I have my first sparring competition in one month, I was wondering if it would be good to go on a diet now and try to lose a couple of pounds, I really don't eat out of control, but I eat whatever I want. Just a little history about myself. When I started TKD I weighed about 285 lbs, I've weighed myself now and come in at 230 lbs at 6'3", but I was curious what you did before competition to get yourself in fighting shape. I have added another class recently and now I'm in the process of becoming an instructor, so it's not like I don't come to class, I actually go about eight times per week. I assist my instructor with the first class then participate in the advanced class right after so I do get a pretty good workout, I just want to do a little bit extra and lose a couple of more pounds before the competition.
Here is what has worked for me.
After 20 years of pursuing a low fat diet and seeing my weight, cholesterol, and blood pressure gradually increase over the years, I went on a low carbohydrate diet and lost 25 pounds in 2 months. I gradually added complex carbohydrates and my weight has stabilized at a 20 pound loss. I avoid sugar, avoid simple carbohydrates, and I don't worry about fats, except for trans fats. For a sweetener, I use stevia. Try an internet search for low carbohydrate diets and stevia.
Your sparring will improve with weight loss. When in the grocery store pick up a five pound bag of sugar in each hand; that's ten pounds. Now imagine trying to spar with that much weight strapped to your waist. A pound of fat is about 3500 calories. During a tough workout you might burn 500 calories. That's 5 workouts to burn away a pound of fat. Fours cans of soda a day is about 500 calories.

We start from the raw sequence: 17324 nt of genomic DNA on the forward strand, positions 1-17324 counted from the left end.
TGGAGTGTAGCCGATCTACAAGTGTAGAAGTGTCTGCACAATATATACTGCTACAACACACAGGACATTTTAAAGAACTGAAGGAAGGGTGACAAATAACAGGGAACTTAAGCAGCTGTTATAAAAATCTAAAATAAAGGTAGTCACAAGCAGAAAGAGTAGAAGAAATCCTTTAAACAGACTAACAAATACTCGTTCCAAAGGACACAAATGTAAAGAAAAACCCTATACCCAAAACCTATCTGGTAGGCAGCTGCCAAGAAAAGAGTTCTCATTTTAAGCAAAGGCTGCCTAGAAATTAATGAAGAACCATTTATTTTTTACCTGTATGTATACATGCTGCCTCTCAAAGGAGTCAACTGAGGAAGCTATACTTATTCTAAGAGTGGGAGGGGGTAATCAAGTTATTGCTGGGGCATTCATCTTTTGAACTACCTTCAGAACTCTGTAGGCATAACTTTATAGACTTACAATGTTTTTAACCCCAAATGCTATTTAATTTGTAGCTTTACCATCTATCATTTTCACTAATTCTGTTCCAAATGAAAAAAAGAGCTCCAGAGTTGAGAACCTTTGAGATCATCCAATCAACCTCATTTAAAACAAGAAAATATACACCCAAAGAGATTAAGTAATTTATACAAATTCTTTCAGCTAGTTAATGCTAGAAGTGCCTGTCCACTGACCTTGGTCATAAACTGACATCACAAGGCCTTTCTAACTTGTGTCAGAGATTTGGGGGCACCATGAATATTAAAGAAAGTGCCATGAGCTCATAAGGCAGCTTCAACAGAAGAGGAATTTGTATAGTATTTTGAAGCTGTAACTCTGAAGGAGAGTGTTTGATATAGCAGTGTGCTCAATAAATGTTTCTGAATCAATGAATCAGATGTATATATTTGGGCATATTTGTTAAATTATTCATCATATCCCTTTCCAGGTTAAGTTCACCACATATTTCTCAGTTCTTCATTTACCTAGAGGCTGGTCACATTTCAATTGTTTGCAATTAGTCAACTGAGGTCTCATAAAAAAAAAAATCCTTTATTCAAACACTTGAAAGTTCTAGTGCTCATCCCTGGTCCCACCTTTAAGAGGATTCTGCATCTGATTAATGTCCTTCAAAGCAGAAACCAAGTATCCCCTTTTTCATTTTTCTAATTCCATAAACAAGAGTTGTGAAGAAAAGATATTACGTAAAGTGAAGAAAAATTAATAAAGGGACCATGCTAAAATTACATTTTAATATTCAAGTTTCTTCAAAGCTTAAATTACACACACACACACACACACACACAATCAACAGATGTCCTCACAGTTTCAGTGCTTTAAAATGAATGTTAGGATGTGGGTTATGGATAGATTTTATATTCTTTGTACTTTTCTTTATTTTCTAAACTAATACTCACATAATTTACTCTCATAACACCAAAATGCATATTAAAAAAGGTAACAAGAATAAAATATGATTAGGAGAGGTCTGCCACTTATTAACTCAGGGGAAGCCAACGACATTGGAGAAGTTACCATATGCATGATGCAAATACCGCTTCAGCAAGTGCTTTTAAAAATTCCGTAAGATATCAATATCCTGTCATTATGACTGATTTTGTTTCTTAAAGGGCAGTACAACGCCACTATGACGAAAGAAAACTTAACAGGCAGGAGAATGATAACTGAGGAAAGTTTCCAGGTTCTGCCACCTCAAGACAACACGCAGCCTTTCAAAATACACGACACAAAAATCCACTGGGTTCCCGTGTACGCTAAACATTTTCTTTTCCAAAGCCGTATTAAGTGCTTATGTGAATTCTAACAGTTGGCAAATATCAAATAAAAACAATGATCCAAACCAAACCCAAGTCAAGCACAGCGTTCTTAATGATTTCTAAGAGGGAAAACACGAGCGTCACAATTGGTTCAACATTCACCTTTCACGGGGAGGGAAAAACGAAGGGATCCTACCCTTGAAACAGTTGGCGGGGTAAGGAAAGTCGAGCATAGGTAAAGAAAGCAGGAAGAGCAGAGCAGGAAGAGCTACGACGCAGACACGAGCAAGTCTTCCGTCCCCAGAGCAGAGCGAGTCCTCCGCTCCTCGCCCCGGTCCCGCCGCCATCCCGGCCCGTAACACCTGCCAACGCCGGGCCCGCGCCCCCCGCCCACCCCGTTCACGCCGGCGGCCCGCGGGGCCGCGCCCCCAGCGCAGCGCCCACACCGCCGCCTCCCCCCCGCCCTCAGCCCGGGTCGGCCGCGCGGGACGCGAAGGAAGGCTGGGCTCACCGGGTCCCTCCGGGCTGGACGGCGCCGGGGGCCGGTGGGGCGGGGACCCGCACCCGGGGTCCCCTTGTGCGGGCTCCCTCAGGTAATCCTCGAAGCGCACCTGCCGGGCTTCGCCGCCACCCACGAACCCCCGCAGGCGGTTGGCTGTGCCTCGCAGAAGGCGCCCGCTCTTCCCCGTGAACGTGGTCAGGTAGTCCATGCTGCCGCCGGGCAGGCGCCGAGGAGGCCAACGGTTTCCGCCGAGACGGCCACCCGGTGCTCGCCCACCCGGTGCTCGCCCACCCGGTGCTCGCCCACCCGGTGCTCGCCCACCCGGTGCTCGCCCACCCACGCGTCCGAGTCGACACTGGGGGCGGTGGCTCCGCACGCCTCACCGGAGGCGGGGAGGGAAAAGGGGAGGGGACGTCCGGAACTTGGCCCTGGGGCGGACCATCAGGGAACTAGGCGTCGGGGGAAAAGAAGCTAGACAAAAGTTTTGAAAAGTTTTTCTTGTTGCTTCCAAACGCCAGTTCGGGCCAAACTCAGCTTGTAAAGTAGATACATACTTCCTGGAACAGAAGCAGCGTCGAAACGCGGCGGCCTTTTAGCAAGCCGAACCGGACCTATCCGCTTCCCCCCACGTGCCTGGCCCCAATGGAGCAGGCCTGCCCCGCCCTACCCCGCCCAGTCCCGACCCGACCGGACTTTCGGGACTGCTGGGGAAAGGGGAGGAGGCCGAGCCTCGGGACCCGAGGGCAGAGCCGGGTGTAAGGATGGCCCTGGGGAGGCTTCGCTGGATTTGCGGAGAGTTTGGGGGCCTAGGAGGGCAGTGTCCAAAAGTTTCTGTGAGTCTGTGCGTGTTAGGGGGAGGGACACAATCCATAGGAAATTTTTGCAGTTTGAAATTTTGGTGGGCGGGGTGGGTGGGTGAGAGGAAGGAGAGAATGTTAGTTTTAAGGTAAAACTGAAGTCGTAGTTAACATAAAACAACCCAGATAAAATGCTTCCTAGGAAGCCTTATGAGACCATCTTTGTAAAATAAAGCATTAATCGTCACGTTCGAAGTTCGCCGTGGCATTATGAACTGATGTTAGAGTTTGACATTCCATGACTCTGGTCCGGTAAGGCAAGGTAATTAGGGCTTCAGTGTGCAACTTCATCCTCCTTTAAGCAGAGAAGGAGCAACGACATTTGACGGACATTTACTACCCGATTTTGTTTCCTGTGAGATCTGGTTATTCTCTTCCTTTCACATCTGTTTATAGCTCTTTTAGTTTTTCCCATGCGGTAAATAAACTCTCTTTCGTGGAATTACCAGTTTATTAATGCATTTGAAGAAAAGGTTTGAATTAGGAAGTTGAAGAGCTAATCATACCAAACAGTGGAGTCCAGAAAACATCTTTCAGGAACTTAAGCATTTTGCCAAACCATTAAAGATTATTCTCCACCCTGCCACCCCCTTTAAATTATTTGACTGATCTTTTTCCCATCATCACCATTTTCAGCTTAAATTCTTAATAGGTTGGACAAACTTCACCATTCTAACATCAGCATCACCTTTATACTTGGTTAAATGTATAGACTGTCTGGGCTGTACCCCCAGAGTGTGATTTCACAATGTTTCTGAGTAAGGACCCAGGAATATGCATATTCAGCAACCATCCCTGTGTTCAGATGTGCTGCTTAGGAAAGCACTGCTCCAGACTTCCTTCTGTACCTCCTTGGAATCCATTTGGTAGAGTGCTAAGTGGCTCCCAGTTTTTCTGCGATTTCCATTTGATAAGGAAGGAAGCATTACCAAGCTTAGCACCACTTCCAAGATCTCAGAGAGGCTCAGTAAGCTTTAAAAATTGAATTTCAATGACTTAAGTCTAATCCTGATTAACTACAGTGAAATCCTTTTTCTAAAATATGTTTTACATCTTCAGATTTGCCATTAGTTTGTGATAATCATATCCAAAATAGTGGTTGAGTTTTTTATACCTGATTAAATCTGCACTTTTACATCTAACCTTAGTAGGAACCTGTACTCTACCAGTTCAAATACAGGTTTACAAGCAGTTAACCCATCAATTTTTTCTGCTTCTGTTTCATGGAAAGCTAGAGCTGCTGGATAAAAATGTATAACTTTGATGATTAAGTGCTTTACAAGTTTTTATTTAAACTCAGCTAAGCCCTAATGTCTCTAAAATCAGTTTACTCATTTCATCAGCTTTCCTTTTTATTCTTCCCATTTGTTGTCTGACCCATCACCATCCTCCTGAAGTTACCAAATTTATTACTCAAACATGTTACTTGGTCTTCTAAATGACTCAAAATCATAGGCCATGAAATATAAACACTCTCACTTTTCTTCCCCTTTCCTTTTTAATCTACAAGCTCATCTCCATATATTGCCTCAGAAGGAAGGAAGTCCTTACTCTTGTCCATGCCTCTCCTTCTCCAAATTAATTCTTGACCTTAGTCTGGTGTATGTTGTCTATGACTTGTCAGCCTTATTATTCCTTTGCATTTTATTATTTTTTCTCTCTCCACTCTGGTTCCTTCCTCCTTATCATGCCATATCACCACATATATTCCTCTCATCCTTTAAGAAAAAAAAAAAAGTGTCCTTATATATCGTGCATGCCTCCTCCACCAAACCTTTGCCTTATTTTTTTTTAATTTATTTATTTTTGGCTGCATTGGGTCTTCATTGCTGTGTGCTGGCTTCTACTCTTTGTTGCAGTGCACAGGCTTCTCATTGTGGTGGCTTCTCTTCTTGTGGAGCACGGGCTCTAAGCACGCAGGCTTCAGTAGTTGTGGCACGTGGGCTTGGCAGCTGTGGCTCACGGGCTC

Drink four less cokes a day and you will rid yourself of as much fat as a hour of working out. You must eat properly to lose weight. Exercise helps ensure the loss is in fat, not in muscle. Some disks in my neck are degenerating so I can't run, jump rope, or do any exercises that jolt my neck. I seldom spar in class because of the pain afterward, but I hate to give it up, so I do enter tournaments two or three times year. Last month I took third in 3rd degree forms and was winning at sparring until I fouled out.
To make up for the lack of sparring training, I have to do something else. One way to have a edge in sparring is to constantly attack and never give the opponent a chance to attack; always keeping the opponent on the defense. To maintain this type of pressure, you must be in peak physical condition. When I first get out of bed every morning, I do stretches, sit-ups, and pushups. At some point every other day, I spend at least 30 minutes training on the heavy bag. This training involves constantly dancing (staying on the balls of the feet and constantly bouncing forward and backward, bouncing off both feet at the same time, not just shifting weight from one foot to the other) while performing all types of punches and kicks in combinations. To develop your defenses, you have to spar real opponents, but good foot work is not only a good defense, it helps in your offense. You may quickly avoid an attack but you may also quickly move back in with your counterattack.
Don't over train. You body needs at least every other day off to heal and re-nourish. Also, when training too much, you tend to pick up bad habits. If you change a technique slightly because of a minor injury or any other reason, and you train too many times in a row, the change tends to become ingrained and difficult to get rid. Teaching keeps you thinking about techniques and having to perform the techniques perfectly for students. Thus, it keeps you from developing bad habits.